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Shutdown Corner

Preseason could mean more to Packers LB Vic So’oto than most

Doug Farrar
Shutdown Corner

 

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Every preseason has its share of standouts, through that effect doesn't always last into and through the regular season. There's always a Quinn Gray (who led the NFL with 562 preseason passing yards in 2009), a Mkristo Bruce (who had 3.5 preseason sacks in 2008), and a Quincy Wilson (tied with Brandon Jacobs for the 2006 preseason rushing yardage lead at 217 yards). Once in a while, though, someone will break out of that exhibition fog and make a real name for himself.

This year, that someone could be Green Bay Packers linebacker Vic So'oto. The BYU alum has been creating a buzz through the preseason, and he really broke loose against the Chiefs on Thursday with 1.5 sacks, an interception return for a touchdown, and a forced fumble. The Packers won the game, 20-19.

If he were able to take at level of performance into the regular season, So'oto would be adding to an interesting trend. With all the stars on their defense, the Packers have also developed a knack for turning unheralded and undrafted young players into key contributors. Last season, the defending NFL champs benefited from the work of linebacker Frank Zombo, who arrived undrafted out of Central Michigan and got a sack in the Super Bowl, and linebacker Erik Walden, who came out of nowhere as a street free agent and recorded three sacks in the regular-season finale against the Chicago Bears.

Perhaps most impressive was that So'oto looked that good against Kansas City's first team. Early in the first quarter, he abused Chiefs right tackle Barry Richardson for a sack of quarterback Matt Cassel. And with 4:09 left in the first quarter, he forced a fumble on a Jamaal Charles run. He pushed off the line off a five-man front, turned to the middle in Charles' direction, and made the play. Then, with 5:15 left in the first half, he split a sack of backup quarterback with linebacker D.J. Smith. So'oto and Smith overwhelmed the Chiefs' right side in a way that made you think the Packers' starting defense was in there.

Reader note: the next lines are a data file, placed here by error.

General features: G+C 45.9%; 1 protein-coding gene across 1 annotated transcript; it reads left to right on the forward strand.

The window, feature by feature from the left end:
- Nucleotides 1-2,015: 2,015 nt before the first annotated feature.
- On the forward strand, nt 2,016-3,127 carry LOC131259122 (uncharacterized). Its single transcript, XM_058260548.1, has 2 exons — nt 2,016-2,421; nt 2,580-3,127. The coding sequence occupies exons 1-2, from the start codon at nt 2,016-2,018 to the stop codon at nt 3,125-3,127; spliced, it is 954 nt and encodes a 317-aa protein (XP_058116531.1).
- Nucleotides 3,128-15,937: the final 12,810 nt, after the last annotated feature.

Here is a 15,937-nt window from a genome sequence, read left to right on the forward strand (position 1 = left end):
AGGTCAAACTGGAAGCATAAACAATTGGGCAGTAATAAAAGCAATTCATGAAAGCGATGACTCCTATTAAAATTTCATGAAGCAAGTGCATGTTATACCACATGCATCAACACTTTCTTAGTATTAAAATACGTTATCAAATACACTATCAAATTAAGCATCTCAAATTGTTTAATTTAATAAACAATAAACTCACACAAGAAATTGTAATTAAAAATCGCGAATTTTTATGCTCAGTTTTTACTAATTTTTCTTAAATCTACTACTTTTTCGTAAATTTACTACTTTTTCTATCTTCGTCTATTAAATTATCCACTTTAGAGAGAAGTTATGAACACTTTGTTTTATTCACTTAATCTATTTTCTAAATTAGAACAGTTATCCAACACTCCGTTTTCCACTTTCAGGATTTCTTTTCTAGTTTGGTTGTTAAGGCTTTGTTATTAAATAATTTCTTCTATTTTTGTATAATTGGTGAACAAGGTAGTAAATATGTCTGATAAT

Most notable from a schematic perspective was So'oto's third-quarter interception on a zone blitz. So'oto rolled back into coverage as the Packers executed an inside blitz, jumped the quick pass to receiver Dexter McCluster, and returned the pick 33 yards for the score.

Interestingly enough, the undrafted So'oto went to the Packers on a bit of a coin flip. During the lockout, he worked out with Packers Brad Jones, Brandon Chillar, Brett Swain and Jarrett Bush. So'oto's wife Ashley said that he should take that as a sign when deciding which team to sign with as a free agent.

"She kind of liked the whole Green Bay feel," So'oto told the Associated Press in late August. "She's like, 'You've been working out with guys, and I really have a good feeling about Green Bay.' "

So far, so good. Dom Capers' multidimensional defense allows different players to shine in different ways, and So'oto's versatility has been a plus. "I think that's one of the advantages once you're in the scheme for a while, you can pick for guys that you think have the potential to come along and have a chance to develop them when they aren't ready-made guys coming in. [So'oto is] very raw, but [is] working hard and getting better."

"It's a big week for those guys," Packers head coach Mike McCarthy said before the Chiefs game. "The whole combination of defense and special teams we're trying to create more opportunities for those guys on special teams. They've gotten a lot of work with the defensive snaps to this point. I think they've improved each week, which is encouraging. This'll be a big week for them."

It certainly was for So'oto — he's gone from "under the radar" to "hard to cut" on a defense that welcomes contributions from precisely those types of players.

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